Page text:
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Winning isn't everything, but ...

- sfowler@charlotteobserver.com
Friday, Jan. 21, 2011

I’m all for NASCAR changing its points system, as it seems on the verge of announcing it will do for the 2011 season. The old system was illogical, difficult to understand and didn’t put nearly enough emphasis on winning.

The new system will be logical and easier to explain – that much was made clear Friday at a press conference in Daytona Beach that included three of NASCAR’s top officials. The word “simple” kept coming up as they hinted at what was to come.

But simple isn’t enough. I’m worried that NASCAR’s new way to keep score still won’t put nearly enough emphasis on winning, in which case the whole idea falls flat once again.

The old system is a complicated formula that legend has it was drawn up in 1974 on a napkin at a Daytona Beach bar. The winner got 175 points per race, the last-place finisher got 34 and everyone else got something in between (not including bonus points for leading laps).

It was – and is – a mess. It’s like the NFL’s quarterback rating in that no one can really explain why it is structured the way it is.

“If I’m running 12th, I don’t know how many points that’s worth,” driver Carl Edwards said to race reporters this week. “I’ve been doing this long enough that I should know that.”

The point is that hardly anyone knows what 12th place is worth, which is silly.

The new system likely will contain some sort of “43-to-1” scoring idea. Because a full NASCAR field has 43 cars, the winner would get 43 points, the second-place finisher 42 points and so on.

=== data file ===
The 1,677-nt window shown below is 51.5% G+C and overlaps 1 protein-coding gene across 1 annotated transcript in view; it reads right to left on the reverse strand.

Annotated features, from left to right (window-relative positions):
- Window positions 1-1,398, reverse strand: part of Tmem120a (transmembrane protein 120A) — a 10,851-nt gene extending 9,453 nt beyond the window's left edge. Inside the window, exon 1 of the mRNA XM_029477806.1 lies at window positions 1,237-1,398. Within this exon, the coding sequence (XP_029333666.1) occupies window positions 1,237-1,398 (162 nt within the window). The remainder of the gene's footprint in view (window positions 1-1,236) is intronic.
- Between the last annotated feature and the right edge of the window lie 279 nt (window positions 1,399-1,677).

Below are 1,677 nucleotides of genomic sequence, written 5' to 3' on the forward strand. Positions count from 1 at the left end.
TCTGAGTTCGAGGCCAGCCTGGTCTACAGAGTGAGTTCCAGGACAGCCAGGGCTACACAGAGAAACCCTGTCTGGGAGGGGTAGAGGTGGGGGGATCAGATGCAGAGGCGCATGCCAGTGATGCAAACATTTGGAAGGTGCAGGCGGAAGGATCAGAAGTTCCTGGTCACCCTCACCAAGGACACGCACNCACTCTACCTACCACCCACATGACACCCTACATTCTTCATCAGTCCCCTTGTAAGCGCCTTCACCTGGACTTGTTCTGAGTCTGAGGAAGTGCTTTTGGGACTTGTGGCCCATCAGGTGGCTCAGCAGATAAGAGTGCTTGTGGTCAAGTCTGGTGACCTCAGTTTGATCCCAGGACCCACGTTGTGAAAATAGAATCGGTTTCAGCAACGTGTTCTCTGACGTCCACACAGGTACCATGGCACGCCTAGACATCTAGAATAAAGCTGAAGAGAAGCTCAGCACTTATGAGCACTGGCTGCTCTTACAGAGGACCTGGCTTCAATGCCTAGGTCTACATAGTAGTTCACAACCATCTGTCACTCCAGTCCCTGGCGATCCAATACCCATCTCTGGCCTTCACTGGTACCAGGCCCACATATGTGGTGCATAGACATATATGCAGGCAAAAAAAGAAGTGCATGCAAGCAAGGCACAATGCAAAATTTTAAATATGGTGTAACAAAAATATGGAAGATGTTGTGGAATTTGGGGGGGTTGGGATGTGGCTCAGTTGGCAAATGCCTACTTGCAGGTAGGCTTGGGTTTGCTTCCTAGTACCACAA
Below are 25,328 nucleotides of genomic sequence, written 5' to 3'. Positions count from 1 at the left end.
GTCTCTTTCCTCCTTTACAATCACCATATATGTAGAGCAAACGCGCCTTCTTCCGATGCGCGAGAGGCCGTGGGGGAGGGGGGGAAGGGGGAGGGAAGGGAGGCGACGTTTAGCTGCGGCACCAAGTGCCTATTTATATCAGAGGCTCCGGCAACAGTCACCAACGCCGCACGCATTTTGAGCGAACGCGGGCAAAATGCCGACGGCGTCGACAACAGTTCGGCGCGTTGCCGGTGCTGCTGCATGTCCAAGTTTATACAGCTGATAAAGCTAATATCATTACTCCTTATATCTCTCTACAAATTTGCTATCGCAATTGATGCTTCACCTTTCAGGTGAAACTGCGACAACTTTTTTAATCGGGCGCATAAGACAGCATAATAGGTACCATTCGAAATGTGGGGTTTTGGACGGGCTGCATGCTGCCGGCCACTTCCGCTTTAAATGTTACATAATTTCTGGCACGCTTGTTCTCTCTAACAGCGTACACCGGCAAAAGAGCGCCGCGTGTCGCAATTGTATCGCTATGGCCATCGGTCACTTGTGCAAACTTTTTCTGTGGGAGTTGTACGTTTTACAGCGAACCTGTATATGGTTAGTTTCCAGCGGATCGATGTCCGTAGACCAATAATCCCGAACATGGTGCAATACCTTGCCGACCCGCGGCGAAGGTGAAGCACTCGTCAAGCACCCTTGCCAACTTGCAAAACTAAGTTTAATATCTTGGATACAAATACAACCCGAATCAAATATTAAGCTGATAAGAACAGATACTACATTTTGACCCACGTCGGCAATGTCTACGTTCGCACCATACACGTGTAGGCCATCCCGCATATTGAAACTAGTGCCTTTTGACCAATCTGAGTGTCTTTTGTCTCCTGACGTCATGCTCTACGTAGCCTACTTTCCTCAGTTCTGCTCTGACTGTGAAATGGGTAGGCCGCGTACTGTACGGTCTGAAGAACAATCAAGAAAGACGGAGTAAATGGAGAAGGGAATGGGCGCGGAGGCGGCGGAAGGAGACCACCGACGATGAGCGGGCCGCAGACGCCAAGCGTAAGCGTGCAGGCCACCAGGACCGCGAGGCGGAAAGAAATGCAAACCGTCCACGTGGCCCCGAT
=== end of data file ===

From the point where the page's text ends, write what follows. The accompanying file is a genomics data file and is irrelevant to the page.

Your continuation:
Now if you stopped there, that would be simpler but still dead wrong.

One of the reasons a NASCAR race can get so boring is that drivers just turn lap after lap with little drama. They try to avoid trouble for most of the race, make a move or two late and too often settle for mediocrity. Race teams mostly don’t want the dreaded “DNF” – the “Did Not Finish” tag that will send you to the back of the points race. They don’t mind at all, say, finishing fourth instead of making an entertaining late dash at No.1.

The “43-to-1” idea on its own does nothing to discourage that behavior. If first place is worth 43 points and second is worth 42, there’s no real point in gambling late to try to win.

That’s where the bonus points come in. To his credit, NASCAR president Mike Helton seems sensitive to this issue. After listening to Helton Friday, I’m convinced the first-place finisher will undoubtedly get a bonus of some sort.

But will it be enough? I’m guessing it won’t be.

I’d give the winner 25 extra points. That’d make the difference between first and second a 26-point swing (68 to 42), which would allow for far more breathless moments at the checkered flag.

I don’t think NASCAR will make that big of a leap, however, because it has long valued consistency above winning.

I’d love to be proven wrong here when this announcement comes, likely Wednesday in Charlotte (and if you’re wondering how NASCAR can change the rules this close to the eve of the 2011 season, well, first of all, it’s NASCAR. Secondly, Helton does truly seem to be trying to get some input from the drivers this week during testing at Daytona).

Said Helton: “The goal for some time has been to create a points system that is easy to understand, easy to explain, easy to be talked about, but also be credible at the end of the season.”

Which is all fine and good – but the winner of each race better be rewarded far more lavishly than he ever has before.

And I’m not talking about an extra fake bottle of champagne to spray on his crew in Victory Lane. I mean bonus points – a bushel of them.

Scott Fowler: 704-358-5140; sfowler@charlotteobserver.com

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